Marvel Studios is one of the great cinematic success stories of recent years. You only need to look back to the late 90s and they were selling off all their movie rights to 3rd party companies in a desperate bid to raise funds. But, since Disney acquired them in 2009, they’ve been slowly reclaiming all their properties . . . and making one hell of an awesome franchise of their own.
Kevin Feige’s name gets thrown around constantly but, as the uber-producer/orchestrator of this new superhero movement, he can’t be praised enough. Not only has he developed one of the most cohesive and integrated movie universes to have ever hit our screens, but he continues to make fantastic movies; ‘Captain America: The Winter Soldier’ being the latest.
Cap’s first big-screen outing was most notable for its gloriously realised classic war movie feel and, in a strange way, ‘The Winter Soldier’ aims for something similar. But, instead of the Second World War, this sequel deals with 21st century conflicts. Gone are the black and white bad guys, and in their place is something far more subtle, far more complex and, ultimately, far more modern.
S.H.I.E.L.D. has been compromised, as Nick Fury reveals early on in the movie, and it’s up to Cap and his band of surviving S.H.I.E.L.D. operatives to neutralise the threat as close to its source as possible. Christopher Markus & Stephen McFeely, the writers, take this template and use it to deal with issues of terrorism, corporate crime and international subterfuge, resulting in much of the film playing out as a superpowered political thriller.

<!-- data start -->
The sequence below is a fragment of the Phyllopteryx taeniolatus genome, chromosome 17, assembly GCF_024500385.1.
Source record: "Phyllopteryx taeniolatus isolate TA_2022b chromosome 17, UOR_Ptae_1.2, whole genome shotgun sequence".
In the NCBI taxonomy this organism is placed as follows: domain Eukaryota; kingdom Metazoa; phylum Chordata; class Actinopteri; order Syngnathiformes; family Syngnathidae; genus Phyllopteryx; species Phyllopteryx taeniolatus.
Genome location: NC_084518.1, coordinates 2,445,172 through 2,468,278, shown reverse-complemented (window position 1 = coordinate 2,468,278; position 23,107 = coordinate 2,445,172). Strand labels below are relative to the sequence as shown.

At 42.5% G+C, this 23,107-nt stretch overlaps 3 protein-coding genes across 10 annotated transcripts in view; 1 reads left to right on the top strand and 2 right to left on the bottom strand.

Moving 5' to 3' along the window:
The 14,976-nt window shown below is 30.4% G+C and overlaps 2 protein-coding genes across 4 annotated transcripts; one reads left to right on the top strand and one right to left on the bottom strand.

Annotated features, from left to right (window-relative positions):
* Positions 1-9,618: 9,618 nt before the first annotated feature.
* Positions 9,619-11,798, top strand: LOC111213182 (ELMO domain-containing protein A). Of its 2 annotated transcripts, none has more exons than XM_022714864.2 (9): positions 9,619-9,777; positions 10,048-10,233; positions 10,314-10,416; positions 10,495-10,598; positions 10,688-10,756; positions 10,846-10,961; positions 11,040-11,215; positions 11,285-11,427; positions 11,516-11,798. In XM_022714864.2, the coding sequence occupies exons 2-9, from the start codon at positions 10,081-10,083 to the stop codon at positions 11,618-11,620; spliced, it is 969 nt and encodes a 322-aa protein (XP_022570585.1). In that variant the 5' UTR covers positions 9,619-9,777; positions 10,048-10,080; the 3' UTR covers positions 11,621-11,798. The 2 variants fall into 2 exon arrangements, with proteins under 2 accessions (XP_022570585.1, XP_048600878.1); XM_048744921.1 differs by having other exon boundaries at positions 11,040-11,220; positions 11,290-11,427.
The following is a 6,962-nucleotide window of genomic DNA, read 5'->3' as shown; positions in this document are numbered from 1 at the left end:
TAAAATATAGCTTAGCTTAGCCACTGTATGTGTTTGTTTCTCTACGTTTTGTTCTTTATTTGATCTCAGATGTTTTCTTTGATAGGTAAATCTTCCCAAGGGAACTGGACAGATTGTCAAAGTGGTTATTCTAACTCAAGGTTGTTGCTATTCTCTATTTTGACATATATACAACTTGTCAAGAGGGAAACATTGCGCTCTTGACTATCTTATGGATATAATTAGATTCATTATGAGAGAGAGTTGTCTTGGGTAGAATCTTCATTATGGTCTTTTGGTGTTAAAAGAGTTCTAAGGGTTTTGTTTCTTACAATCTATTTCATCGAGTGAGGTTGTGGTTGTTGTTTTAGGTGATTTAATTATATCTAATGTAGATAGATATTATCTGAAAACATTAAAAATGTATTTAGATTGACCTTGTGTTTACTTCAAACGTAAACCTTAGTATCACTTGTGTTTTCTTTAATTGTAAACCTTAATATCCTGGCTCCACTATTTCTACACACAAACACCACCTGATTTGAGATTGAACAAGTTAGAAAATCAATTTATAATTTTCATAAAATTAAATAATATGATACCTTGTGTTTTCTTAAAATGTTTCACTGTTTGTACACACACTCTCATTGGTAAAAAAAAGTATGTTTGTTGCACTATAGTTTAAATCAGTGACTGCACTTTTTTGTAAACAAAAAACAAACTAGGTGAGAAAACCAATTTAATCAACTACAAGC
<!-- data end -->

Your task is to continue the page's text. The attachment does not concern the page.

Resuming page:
But that’s where Feige comes in . . . because the Marvel universe is so well-established, the film can exploit the audience’s relationships with these characters to devastating effect. Most of these characters have been in at least three movies now, and the threat suddenly feels that much more real when these seemingly-immortal figures are in danger. Not since ‘The Joker’ has a superhero movie featured such a terrifying villain and The Winter Soldier, and his bosses, aim straight for the heart with soul-destroying accuracy.
I felt genuinely shaken up by some of the early action scenes because the directors, Anthony & Joe Russo, ratchet the tension up to unbearable levels with their kinetic camera work and their bone-crunching portrayal of violence.
Even the mildly campy reveal of the true evil is handled with care and a sense of old-school charm and, when the finale goes on for one or two explosions too many, everything is brought back by Steve Roger’s admirable, and refreshing (*cough* ‘Man of Steel’ *cough*), moral compass.
In fact, Chris Evans makes for a truly captivating screen presence, as does newcomer Anthony Mackie who is given plenty to do . . . and deservedly so. His character is a welcome introduction, partly because we’ve finally got an African American Avenger, but also because his origin story, while tragic, isn’t drowned in self-pity. In a way, he just seems to be out for a good time and that makes him great to watch.
In fact, there are a number of superior performances. Scarlett Johansson is now so confident in her role, and she tears it up in the best portrayal of ‘Black Widow’ so far. Robert Redford also pulls off his character with aplomb, and he’s one of the reasons the political thriller elements seem so well-judged.
As well as feeling like a wholly satisfying stand-alone movie, ‘The Winter Soldier’ also sets up some thrilling crossovers down the line. Particularly for ‘Agents of S.H.I.E.L.D.’ which is left in a really interesting place as it heads towards this season’s finale . . . I just hope a TV budget can do it justice because there’s some real dramatic weight there to play with. And, as always, stay for the entirety of the credits because both stings brought me out in fits of gleeful geek-giggles.
Marvel has done it again. ‘The Winter Soldier’ is gripping popcorn entertainment and one of their best efforts so far.